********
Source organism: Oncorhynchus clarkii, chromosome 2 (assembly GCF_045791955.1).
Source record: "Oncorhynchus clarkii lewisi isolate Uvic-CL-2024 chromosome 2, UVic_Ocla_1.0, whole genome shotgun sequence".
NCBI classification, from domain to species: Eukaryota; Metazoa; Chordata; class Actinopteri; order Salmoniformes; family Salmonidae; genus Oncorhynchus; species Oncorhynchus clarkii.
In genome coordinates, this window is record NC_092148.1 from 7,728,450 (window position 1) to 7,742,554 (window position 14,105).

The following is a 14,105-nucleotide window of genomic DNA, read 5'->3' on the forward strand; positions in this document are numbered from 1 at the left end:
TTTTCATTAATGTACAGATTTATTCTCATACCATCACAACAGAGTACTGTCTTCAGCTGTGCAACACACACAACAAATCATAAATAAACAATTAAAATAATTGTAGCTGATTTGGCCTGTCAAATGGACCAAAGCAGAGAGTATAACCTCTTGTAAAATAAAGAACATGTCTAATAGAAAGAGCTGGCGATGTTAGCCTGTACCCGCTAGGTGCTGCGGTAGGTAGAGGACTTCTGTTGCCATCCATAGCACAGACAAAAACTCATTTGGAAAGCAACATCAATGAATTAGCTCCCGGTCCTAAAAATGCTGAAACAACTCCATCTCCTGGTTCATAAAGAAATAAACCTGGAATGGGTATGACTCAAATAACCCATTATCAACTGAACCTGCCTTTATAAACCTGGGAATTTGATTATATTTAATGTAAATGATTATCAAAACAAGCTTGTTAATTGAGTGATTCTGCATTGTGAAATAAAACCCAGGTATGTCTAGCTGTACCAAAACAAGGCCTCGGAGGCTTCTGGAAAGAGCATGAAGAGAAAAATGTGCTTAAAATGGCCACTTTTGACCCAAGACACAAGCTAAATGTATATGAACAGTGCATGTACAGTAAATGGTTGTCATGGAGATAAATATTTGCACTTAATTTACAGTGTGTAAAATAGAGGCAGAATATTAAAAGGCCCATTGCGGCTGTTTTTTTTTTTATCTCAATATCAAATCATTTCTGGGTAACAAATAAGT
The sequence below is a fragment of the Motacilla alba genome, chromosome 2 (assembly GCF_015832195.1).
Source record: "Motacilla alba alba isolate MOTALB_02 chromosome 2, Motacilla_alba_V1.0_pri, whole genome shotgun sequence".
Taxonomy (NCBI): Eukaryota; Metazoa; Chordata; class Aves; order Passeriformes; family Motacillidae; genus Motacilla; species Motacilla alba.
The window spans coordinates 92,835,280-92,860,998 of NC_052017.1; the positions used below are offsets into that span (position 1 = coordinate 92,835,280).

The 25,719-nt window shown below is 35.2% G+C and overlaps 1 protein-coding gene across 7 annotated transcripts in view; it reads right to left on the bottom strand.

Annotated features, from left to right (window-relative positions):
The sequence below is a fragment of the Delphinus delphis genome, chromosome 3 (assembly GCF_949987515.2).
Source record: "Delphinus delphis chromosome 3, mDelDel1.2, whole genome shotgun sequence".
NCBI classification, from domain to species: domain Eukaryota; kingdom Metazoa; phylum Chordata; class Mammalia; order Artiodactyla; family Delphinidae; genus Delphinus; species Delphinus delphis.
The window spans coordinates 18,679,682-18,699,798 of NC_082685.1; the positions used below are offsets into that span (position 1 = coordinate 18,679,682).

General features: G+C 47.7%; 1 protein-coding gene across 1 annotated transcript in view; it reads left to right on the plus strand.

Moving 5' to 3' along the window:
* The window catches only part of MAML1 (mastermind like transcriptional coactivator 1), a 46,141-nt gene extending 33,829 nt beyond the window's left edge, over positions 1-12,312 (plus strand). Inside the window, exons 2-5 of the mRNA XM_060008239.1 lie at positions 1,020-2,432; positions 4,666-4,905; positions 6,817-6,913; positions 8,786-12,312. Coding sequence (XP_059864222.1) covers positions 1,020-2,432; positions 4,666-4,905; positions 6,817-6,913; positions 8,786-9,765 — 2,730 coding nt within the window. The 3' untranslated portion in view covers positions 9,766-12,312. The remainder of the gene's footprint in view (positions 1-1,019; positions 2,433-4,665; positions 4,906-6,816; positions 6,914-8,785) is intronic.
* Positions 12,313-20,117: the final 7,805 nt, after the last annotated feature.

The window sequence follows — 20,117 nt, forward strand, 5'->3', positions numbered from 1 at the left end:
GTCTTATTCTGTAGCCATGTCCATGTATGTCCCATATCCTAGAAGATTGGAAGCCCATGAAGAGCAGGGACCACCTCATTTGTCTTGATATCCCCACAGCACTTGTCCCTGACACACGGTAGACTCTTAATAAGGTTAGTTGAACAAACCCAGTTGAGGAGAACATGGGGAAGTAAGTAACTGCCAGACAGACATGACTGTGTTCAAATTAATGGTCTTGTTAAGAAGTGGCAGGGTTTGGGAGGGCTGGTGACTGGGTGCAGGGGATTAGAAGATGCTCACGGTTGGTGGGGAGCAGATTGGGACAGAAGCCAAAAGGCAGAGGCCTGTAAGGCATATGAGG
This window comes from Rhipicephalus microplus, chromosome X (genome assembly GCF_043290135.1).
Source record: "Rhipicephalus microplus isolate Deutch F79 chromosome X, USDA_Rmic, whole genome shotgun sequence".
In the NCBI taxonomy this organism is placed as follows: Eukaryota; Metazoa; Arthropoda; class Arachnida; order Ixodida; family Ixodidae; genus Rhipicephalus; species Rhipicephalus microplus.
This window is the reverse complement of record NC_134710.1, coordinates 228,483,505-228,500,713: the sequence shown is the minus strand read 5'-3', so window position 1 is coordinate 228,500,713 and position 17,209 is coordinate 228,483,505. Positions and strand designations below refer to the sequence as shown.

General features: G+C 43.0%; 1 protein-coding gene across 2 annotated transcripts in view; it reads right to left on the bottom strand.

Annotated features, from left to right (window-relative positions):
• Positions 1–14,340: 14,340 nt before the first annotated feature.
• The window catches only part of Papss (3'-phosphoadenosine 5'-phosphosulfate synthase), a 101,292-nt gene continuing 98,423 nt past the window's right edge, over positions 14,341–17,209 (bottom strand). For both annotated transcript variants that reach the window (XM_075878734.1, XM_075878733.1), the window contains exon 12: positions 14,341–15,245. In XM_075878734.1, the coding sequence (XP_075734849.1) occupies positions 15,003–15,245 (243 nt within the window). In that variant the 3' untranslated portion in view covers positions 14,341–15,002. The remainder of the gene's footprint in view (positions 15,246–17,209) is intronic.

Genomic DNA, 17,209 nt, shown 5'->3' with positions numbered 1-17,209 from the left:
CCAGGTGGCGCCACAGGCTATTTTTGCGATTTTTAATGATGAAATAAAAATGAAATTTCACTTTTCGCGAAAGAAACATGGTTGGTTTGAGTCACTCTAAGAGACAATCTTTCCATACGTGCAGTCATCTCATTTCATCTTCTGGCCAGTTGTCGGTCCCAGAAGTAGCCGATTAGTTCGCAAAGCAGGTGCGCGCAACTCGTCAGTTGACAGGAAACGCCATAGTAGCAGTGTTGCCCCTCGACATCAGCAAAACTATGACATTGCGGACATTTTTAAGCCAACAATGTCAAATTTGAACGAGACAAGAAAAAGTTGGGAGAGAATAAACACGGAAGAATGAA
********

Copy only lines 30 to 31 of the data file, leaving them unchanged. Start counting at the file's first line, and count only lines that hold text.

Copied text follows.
• The window catches only part of Papss (3'-phosphoadenosine 5'-phosphosulfate synthase), a 101,292-nt gene continuing 98,423 nt past the window's right edge, over positions 14,341–17,209 (bottom strand). For both annotated transcript variants that reach the window (XM_075878734.1, XM_075878733.1), the window contains exon 12: positions 14,341–15,245. In XM_075878734.1, the coding sequence (XP_075734849.1) occupies positions 15,003–15,245 (243 nt within the window). In that variant the 3' untranslated portion in view covers positions 14,341–15,002. The remainder of the gene's footprint in view (positions 15,246–17,209) is intronic.

Genomic DNA, 17,209 nt, shown 5'->3' with positions numbered 1-17,209 from the left: